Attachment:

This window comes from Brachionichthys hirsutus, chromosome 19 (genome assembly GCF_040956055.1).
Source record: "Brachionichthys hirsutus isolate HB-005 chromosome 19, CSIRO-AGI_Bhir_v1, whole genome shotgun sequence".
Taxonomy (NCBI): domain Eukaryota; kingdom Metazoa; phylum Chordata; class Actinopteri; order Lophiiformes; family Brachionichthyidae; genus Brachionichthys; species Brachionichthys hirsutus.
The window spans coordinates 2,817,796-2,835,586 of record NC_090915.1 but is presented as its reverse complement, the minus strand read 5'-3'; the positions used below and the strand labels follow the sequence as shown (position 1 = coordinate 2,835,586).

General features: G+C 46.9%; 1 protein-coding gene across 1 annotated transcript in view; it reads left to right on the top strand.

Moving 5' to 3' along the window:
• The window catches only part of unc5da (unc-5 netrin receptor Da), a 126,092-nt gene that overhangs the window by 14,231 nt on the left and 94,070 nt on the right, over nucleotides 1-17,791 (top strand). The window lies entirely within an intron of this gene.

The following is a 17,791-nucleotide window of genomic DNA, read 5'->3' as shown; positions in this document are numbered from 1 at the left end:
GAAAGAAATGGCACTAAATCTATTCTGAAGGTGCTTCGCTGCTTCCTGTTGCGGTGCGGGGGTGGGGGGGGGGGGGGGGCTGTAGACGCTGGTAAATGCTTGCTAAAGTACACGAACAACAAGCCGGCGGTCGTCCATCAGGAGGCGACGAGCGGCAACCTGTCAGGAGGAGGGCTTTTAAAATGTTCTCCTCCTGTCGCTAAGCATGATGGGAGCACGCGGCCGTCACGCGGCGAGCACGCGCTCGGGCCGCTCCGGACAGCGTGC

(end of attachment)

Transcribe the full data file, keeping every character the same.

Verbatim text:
This window comes from Brachionichthys hirsutus, chromosome 19 (genome assembly GCF_040956055.1).
Source record: "Brachionichthys hirsutus isolate HB-005 chromosome 19, CSIRO-AGI_Bhir_v1, whole genome shotgun sequence".
Taxonomy (NCBI): domain Eukaryota; kingdom Metazoa; phylum Chordata; class Actinopteri; order Lophiiformes; family Brachionichthyidae; genus Brachionichthys; species Brachionichthys hirsutus.
The window spans coordinates 2,817,796-2,835,586 of record NC_090915.1 but is presented as its reverse complement, the minus strand read 5'-3'; the positions used below and the strand labels follow the sequence as shown (position 1 = coordinate 2,835,586).

General features: G+C 46.9%; 1 protein-coding gene across 1 annotated transcript in view; it reads left to right on the top strand.

Moving 5' to 3' along the window:
• The window catches only part of unc5da (unc-5 netrin receptor Da), a 126,092-nt gene that overhangs the window by 14,231 nt on the left and 94,070 nt on the right, over nucleotides 1-17,791 (top strand). The window lies entirely within an intron of this gene.

The following is a 17,791-nucleotide window of genomic DNA, read 5'->3' as shown; positions in this document are numbered from 1 at the left end:
GAAAGAAATGGCACTAAATCTATTCTGAAGGTGCTTCGCTGCTTCCTGTTGCGGTGCGGGGGTGGGGGGGGGGGGGGGGCTGTAGACGCTGGTAAATGCTTGCTAAAGTACACGAACAACAAGCCGGCGGTCGTCCATCAGGAGGCGACGAGCGGCAACCTGTCAGGAGGAGGGCTTTTAAAATGTTCTCCTCCTGTCGCTAAGCATGATGGGAGCACGCGGCCGTCACGCGGCGAGCACGCGCTCGGGCCGCTCCGGACAGCGTGC